In recent years we have seen what has been coined “the lionfish invasion” in the Caribbean which sees abundant numbers of the lionfish (which are not native to the area) in the waters that surround the Mexican Caribbean coastline. This phenomenon threatens to affect the balance of the marine ecosystem in the Sian Ka’an Biosphere and the Caribbean reef systems at large.
Lionfish in the Sian Ka’an Biosphere
Albeit colorful, beautiful and unique, the lionfish, known as Pterois volitans, should not be swimming in Caribbean waters, or those of the Atlantic for that matter. They are actually native to the South Pacific and were introduced by accident to the Atlantic Ocean and subsequently Caribbean Sea. Today the fish in the Sian Ka’an Biosphere is considered an invasive species with the potential for detrimental effects on the balance of indigenous ecosystems and coral reefs.
How did lionfish arrive to the Sian Ka’an Biosphere?
It is believed that the introduction of lionfish to the waters around the USA and Mexico occurred during Hurricane Andrew in 1992. Speculation suggests that 6 lionfish were released by accident from an aquarium. Faced with no enemies and blessed with a high reproduction rate, these fish have taken over the US waters and migrated surprisingly quickly south. In the north, the cold water of the Atlantic is curbing their population growth somewhat, but in the warmer Caribbean waters their invasion is spreading rapidly and causing a significant threat to the native fish species and coral.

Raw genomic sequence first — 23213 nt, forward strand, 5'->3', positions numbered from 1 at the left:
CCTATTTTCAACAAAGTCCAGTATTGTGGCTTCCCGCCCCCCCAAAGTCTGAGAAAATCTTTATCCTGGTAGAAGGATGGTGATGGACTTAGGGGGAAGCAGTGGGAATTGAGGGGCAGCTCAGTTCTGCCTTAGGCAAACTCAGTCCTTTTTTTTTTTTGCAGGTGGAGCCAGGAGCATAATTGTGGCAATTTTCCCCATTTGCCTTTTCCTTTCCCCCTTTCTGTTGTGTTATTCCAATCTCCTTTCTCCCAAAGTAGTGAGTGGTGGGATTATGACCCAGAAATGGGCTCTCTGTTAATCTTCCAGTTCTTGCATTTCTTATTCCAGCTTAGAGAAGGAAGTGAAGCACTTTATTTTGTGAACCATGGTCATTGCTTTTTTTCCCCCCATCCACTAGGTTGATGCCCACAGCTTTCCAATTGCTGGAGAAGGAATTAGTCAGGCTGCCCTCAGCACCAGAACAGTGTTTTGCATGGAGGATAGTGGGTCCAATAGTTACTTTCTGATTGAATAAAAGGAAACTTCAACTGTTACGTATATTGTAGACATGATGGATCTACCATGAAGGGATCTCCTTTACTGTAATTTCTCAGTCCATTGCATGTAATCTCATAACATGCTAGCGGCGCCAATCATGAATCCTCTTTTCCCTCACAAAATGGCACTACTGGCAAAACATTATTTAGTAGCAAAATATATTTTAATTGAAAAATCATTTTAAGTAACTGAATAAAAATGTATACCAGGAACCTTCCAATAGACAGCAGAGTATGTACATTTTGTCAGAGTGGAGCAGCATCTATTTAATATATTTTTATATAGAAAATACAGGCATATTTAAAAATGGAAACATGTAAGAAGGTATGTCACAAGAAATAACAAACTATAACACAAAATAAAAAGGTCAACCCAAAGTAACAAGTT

What makes them a menace?
Lionfish are extremely insatiable non-selective predators that will eat anything in their wake. With no known enemies in the Caribbean (except man) they are like a hungry man at an all inclusive seafood buffet. What this means is that they can consume incredible numbers of small fish, without the fear of any predators. In the Pacific Ocean, there are sharks and groupers that feed on the lionfish, balancing their numbers.
What’s the solution?
In general there are limits to fishing in the Sian Ka’an Biosphere, but when it comes to lionfish, there are no restrictions. Lionfish is a very tasty delicacy, and so its consumption has been promoted as a way to encourage fishermen to catch lionfish as a means to help cull their numbers. So, if you see lionfish on the menu, you can do you part for the environment and order a lionfish meal. At Sian Ka’an Village, we serve a variety of lionfish dishes caught by our own members of staff and served fresh on the day it was caught.